Little-Known Ideas For IRAs

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Individual Retirement Accounts (IRA) can be powerful tools for retirement savings but using them effectively can present complex challenges. The first step is knowing these strategies exist.


Money contributed to traditional IRAs are not generally taxed in the year of contribution unless the contributor also participates in a qualified retirement plan at work (with income limitations). This pretax money will be tax-deferred as long as it remains in retirement accounts— all taxes are due when distributed.

Roth IRAs are funded with after-tax dollars instead. Contributions have the potential to grow tax-deferred like the traditional IRAs however, if the rules are followed in retirement, the distributions are tax-free. There are income limitations on contributors to Roth IRAs regardless of participation in qualified retirement plans.


Depending on a number of factors, an IRA participant may receive a greater tax benefit either deferring taxes during working years or receiving tax-free income in retirement. Once retired, most participants enjoy tax-free income. For one thing, qualified Roth IRA distributions aren’t counted for taxation of Social Security benefits. However, income limitations prevent most high earners from participating.

Everyone, regardless of income, may contribute to traditional IRAs. However, as mentioned above, when participating in qualified business retirement plans, contributions to traditional IRAs are not taxdeductible for high-earners. Due to recent changes to tax codes, these after-tax dollars may be converted immediately to Roth IRA assets—monthly, if desired. Those with high incomes are now able to build Roth IRA balances.

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Required Minimum Distributions, often referred to as RMDs are amounts the federal government requires investors to remove from traditional IRAs and employer-sponsored retirement plans after reaching the age of 70½. Investors can always take more than the minimum but will be heavily penalized if required amounts are not removed. RMD rules do not apply to Roth accounts unless inherited.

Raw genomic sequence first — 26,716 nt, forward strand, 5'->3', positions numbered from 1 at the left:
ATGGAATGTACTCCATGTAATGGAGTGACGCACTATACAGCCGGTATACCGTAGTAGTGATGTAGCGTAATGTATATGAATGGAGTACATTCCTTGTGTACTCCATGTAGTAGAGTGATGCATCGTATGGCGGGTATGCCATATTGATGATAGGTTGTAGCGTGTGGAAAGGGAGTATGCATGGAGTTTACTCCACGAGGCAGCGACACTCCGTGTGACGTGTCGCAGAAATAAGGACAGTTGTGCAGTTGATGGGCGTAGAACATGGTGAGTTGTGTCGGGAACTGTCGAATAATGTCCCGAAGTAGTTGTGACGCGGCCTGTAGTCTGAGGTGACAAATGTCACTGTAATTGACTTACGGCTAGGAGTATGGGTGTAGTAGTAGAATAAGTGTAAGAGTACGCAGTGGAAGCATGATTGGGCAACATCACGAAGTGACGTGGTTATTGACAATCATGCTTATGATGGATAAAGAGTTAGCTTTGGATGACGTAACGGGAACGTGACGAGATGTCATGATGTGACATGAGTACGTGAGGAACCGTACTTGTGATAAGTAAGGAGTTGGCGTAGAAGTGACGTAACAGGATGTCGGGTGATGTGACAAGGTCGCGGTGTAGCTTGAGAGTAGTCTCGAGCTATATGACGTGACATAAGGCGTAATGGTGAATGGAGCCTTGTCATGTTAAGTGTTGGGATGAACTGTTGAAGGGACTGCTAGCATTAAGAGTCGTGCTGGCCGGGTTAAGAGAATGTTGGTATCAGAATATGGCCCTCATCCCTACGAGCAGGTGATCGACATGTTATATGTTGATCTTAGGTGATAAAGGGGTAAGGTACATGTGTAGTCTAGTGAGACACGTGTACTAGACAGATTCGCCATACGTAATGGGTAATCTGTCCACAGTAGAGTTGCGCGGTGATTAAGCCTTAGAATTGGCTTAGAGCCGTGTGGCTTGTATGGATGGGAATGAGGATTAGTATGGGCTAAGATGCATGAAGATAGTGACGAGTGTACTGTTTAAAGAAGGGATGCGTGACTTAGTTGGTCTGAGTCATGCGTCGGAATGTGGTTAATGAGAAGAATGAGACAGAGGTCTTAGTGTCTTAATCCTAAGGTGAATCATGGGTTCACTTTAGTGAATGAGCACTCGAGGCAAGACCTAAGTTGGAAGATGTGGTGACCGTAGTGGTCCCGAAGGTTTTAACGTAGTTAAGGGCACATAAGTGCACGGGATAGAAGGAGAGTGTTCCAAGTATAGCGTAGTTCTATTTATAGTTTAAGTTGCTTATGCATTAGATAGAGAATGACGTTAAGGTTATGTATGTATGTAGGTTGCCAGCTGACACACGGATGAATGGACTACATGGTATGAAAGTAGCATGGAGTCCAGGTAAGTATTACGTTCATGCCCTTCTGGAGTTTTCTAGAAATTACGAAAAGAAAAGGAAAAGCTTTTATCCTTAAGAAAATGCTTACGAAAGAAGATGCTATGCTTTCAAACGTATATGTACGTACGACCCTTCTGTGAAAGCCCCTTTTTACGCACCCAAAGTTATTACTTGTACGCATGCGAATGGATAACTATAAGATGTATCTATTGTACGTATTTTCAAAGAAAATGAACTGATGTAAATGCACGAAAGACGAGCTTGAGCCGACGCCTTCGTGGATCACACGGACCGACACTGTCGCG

A participant may be able to use up to 25% of non-Roth IRA and retirement plan account balances (up to a maximum of $130,000 from all accounts, indexed for inflation) to purchase a qualified longevity annuity contract (QLAC). A QLAC is a deferred income annuity and the value of the QLAC is disregarded when calculating annual RMDs. Payments from the QLAC may be delayed up to age 85 and are treated as satisfying RMD rules when paid out.


The Pension Protection Act of 2006 first allowed taxpayers age 70½ or older to make tax-free charitable donations directly from their IRAs. These taxpayers were allowed to exclude from gross income otherwise taxable distributions from their IRA (“qualified charitable distributions,” or QCDs), up to $100,000, that were paid directly to a qualified charity. These gifts are also known as “Charitable IRA rollovers.” The law was originally scheduled to expire in 2007, but was extended periodically through 2014 by subsequent legislation, and finally made permanent by the Protect Americans from Tax Hikes (PATH) Act of 2015.

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The IRA trustee makes a distribution directly from the IRA (other than SEP and SIMPLE IRAs) to a qualified charity. The distribution must be one that would otherwise be taxable. Up to $100,000 of QCDs may be excluded from gross income each year, thereby avoiding taxation on those amounts. If filing a joint return, a spouse may exclude an additional $100,000 of QCDs. Note: QCDs may not also be deducted as charitable contributions on federal income tax returns—that would be double-dipping.

QCDs count toward satisfying RMDs that would otherwise have to be received from an IRA, just as if an actual distribution had been received from the plan. However, distributions actually received from an IRA (including RMDs) subsequently transferred to a charity do not qualify as QCDs.


All distributions from traditional IRAs and qualified business retirement plans are fully taxable to the recipient. This means beneficiaries of these accounts will have a significant tax bill if large amounts are removed each year.

If the original owner of the IRA doesn’t need the income from RMDs and desires to pass on a legacy, consider buying life insurance with annual distributions. At death, heirs will receive what remains in the IRA and a tax-free insurance benefit. This strategy only works for those who qualify for affordable insurance coverage.

These strategies are more complex than space allows. Applying them to particular situations is a conversation to have in a consultation with a qualified professional. Patrick Yanke

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